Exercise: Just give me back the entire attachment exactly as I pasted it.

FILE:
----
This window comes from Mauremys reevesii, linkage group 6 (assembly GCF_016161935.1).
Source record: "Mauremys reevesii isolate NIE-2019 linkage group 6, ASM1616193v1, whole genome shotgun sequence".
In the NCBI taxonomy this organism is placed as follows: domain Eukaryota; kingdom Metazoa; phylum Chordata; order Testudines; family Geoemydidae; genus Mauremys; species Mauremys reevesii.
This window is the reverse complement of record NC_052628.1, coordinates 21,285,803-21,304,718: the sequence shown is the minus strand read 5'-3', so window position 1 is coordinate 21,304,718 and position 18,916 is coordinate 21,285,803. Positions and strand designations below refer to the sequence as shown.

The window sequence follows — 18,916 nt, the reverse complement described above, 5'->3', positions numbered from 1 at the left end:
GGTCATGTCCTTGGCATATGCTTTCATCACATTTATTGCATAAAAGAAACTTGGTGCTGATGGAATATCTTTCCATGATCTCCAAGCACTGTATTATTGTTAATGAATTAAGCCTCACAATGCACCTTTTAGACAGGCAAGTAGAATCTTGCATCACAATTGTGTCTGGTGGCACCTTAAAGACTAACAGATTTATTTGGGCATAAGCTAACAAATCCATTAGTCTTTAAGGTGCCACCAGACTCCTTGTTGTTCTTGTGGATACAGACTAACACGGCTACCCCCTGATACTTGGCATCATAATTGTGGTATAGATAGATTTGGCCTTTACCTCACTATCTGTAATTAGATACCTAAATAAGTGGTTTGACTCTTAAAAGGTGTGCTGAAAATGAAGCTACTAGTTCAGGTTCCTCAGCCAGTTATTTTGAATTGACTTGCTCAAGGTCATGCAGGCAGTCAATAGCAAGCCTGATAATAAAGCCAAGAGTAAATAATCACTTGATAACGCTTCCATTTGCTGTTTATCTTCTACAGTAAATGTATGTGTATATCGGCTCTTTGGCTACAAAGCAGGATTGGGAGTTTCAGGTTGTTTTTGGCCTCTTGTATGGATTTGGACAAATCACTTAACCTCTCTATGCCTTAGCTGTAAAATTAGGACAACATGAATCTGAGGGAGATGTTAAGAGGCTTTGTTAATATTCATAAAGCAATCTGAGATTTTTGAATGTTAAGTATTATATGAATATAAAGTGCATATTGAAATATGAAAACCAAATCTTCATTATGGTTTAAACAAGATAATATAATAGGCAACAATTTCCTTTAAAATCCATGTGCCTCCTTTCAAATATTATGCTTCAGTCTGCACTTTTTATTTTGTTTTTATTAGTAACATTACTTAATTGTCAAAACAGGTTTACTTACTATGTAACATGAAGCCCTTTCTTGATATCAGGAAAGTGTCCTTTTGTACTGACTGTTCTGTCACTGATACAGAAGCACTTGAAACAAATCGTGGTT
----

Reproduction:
This window comes from Mauremys reevesii, linkage group 6 (assembly GCF_016161935.1).
Source record: "Mauremys reevesii isolate NIE-2019 linkage group 6, ASM1616193v1, whole genome shotgun sequence".
In the NCBI taxonomy this organism is placed as follows: domain Eukaryota; kingdom Metazoa; phylum Chordata; order Testudines; family Geoemydidae; genus Mauremys; species Mauremys reevesii.
This window is the reverse complement of record NC_052628.1, coordinates 21,285,803-21,304,718: the sequence shown is the minus strand read 5'-3', so window position 1 is coordinate 21,304,718 and position 18,916 is coordinate 21,285,803. Positions and strand designations below refer to the sequence as shown.

The window sequence follows — 18,916 nt, the reverse complement described above, 5'->3', positions numbered from 1 at the left end:
GGTCATGTCCTTGGCATATGCTTTCATCACATTTATTGCATAAAAGAAACTTGGTGCTGATGGAATATCTTTCCATGATCTCCAAGCACTGTATTATTGTTAATGAATTAAGCCTCACAATGCACCTTTTAGACAGGCAAGTAGAATCTTGCATCACAATTGTGTCTGGTGGCACCTTAAAGACTAACAGATTTATTTGGGCATAAGCTAACAAATCCATTAGTCTTTAAGGTGCCACCAGACTCCTTGTTGTTCTTGTGGATACAGACTAACACGGCTACCCCCTGATACTTGGCATCATAATTGTGGTATAGATAGATTTGGCCTTTACCTCACTATCTGTAATTAGATACCTAAATAAGTGGTTTGACTCTTAAAAGGTGTGCTGAAAATGAAGCTACTAGTTCAGGTTCCTCAGCCAGTTATTTTGAATTGACTTGCTCAAGGTCATGCAGGCAGTCAATAGCAAGCCTGATAATAAAGCCAAGAGTAAATAATCACTTGATAACGCTTCCATTTGCTGTTTATCTTCTACAGTAAATGTATGTGTATATCGGCTCTTTGGCTACAAAGCAGGATTGGGAGTTTCAGGTTGTTTTTGGCCTCTTGTATGGATTTGGACAAATCACTTAACCTCTCTATGCCTTAGCTGTAAAATTAGGACAACATGAATCTGAGGGAGATGTTAAGAGGCTTTGTTAATATTCATAAAGCAATCTGAGATTTTTGAATGTTAAGTATTATATGAATATAAAGTGCATATTGAAATATGAAAACCAAATCTTCATTATGGTTTAAACAAGATAATATAATAGGCAACAATTTCCTTTAAAATCCATGTGCCTCCTTTCAAATATTATGCTTCAGTCTGCACTTTTTATTTTGTTTTTATTAGTAACATTACTTAATTGTCAAAACAGGTTTACTTACTATGTAACATGAAGCCCTTTCTTGATATCAGGAAAGTGTCCTTTTGTACTGACTGTTCTGTCACTGATACAGAAGCACTTGAAACAAATCGTGGTT